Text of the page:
When any sort of marijuana liberalization proposal makes the ballot, you can always count on law enforcement to pipe up in strong opposition to it, whether it be lowest law enforcement priority, decriminalization, medicalization, or legalization. On a rare occasion you may get a law enforcement voice in support, but usually they are retired officers from Law Enforcement Against Prohibition (LEAP).
Never in all our reporting on marijuana legalization have we ever witnessed the situation Dominic Holden reports from Seattle, where the sitting King County Sheriff Steve Strachan, a former D.A.R.E. officer, and his opponent, John Urquhart, a law enforcement vet with two dozen years experience, not only voiced their support for Washington’s I-502 legalization initiative, but fought over which one of them wanted to legalize marijuana more!
“As the sheriff, I don’t think it is a problem for public safety if we legalize it because that will provide a supported, understood law that we can enforce,” Strachan said. His leading point was that legalization—particularly a model with well defined regulatory mechanisms like Initiative 502 on the fall ballot—would help delineate lawbreakers from law abiders. Current medical marijuana laws are ambiguous while the priority for possession cases is low, so “the lack of clarity in the law is bad for criminal justice, bad for rule of law, and bad for kids. And as a law enforcement leader,” the sheriff continued, “I think legalization will lead to the greatest clarity. I will vote for I-502.”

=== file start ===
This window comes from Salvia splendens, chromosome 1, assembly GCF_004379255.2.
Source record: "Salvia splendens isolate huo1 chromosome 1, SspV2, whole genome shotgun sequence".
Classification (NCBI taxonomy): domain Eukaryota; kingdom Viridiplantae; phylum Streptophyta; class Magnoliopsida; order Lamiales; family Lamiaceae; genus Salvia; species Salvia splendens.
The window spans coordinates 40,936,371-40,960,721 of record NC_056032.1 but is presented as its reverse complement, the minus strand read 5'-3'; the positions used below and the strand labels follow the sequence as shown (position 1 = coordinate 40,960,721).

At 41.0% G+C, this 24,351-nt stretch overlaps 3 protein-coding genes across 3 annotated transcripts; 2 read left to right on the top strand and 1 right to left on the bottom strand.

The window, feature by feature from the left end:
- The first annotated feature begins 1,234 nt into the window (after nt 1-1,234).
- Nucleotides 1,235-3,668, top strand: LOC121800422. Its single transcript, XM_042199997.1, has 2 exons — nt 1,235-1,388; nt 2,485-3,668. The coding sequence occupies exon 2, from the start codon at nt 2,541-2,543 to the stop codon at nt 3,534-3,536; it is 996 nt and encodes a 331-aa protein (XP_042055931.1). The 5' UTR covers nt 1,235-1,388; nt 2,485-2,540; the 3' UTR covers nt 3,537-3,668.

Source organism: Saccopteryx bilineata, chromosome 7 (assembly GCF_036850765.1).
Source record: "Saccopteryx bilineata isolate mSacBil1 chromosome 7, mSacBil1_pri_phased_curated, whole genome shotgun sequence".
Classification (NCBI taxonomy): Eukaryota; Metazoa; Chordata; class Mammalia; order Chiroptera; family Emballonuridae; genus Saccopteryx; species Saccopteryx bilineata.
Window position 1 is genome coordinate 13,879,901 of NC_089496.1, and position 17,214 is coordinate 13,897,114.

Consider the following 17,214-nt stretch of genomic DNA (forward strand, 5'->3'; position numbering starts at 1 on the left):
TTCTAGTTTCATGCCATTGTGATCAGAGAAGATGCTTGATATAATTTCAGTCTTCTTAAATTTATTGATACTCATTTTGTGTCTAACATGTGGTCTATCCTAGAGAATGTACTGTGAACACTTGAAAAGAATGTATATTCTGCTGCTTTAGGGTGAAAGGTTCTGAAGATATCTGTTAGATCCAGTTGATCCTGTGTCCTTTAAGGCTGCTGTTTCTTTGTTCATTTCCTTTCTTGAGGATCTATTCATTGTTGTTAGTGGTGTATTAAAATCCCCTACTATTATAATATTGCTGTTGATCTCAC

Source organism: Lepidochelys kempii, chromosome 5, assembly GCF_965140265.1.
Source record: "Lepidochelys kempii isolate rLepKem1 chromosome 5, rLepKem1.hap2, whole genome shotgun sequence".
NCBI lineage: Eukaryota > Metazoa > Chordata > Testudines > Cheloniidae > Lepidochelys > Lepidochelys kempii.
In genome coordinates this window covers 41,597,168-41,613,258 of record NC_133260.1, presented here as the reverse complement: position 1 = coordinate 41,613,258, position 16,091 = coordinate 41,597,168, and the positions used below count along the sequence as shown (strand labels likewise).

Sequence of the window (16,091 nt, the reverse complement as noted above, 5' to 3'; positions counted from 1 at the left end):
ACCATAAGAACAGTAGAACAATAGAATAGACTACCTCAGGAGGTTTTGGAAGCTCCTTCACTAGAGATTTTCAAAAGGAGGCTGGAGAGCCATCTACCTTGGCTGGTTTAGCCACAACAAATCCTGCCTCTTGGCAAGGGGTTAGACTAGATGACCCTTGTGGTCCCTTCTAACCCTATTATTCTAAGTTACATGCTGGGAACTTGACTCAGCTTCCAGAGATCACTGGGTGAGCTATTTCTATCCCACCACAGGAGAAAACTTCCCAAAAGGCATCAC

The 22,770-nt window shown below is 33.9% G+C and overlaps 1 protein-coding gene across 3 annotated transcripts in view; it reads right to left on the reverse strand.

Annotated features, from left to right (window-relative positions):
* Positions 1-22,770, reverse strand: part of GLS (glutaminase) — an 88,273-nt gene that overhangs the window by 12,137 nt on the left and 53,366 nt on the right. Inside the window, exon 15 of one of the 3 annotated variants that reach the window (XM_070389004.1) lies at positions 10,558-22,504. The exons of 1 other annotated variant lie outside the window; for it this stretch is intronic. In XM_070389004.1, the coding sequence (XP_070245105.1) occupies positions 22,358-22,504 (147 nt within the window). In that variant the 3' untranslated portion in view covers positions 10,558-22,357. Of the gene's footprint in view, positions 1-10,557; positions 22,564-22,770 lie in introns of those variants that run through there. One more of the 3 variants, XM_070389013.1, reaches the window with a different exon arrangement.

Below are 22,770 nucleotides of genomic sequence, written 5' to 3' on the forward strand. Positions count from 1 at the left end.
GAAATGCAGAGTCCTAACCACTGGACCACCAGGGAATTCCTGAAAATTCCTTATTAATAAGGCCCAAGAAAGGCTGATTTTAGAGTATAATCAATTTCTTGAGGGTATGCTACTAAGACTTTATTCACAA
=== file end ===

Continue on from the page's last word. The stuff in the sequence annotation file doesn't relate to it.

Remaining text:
But Urquhart said that position contains “no leadership” and it’s not enough. “Strachan talked about clarifying the law,” Urquhart said of his opponent. “The reason I am for legalization is not to clarify the law. I am saying that, morally, it should be legal.”
Strachan refused to back down. He disavowed some of his practices as a DARE officer, saying that the program was “overblowing the dangers” of pot, that marijuana use was a “parental responsibility,” and that mixing messages about marijuana with “truly dangerous” hard drugs was “incredibly unhelpful.”
When sitting sheriffs are parroting our talking points about D.A.R.E., you know the end is near. Sheriff Strachan also underscores one of the points I’ve heard from many cops: make it legal or make it illegal, but these medical exception laws are ambiguous and untenable from a law enforcement perspective.
In the most recent polls, I-502 has 50% to 57% support and the editorial endorsements of numerous Seattle newspapers.
Published with special permission from the National Cannabis Coalition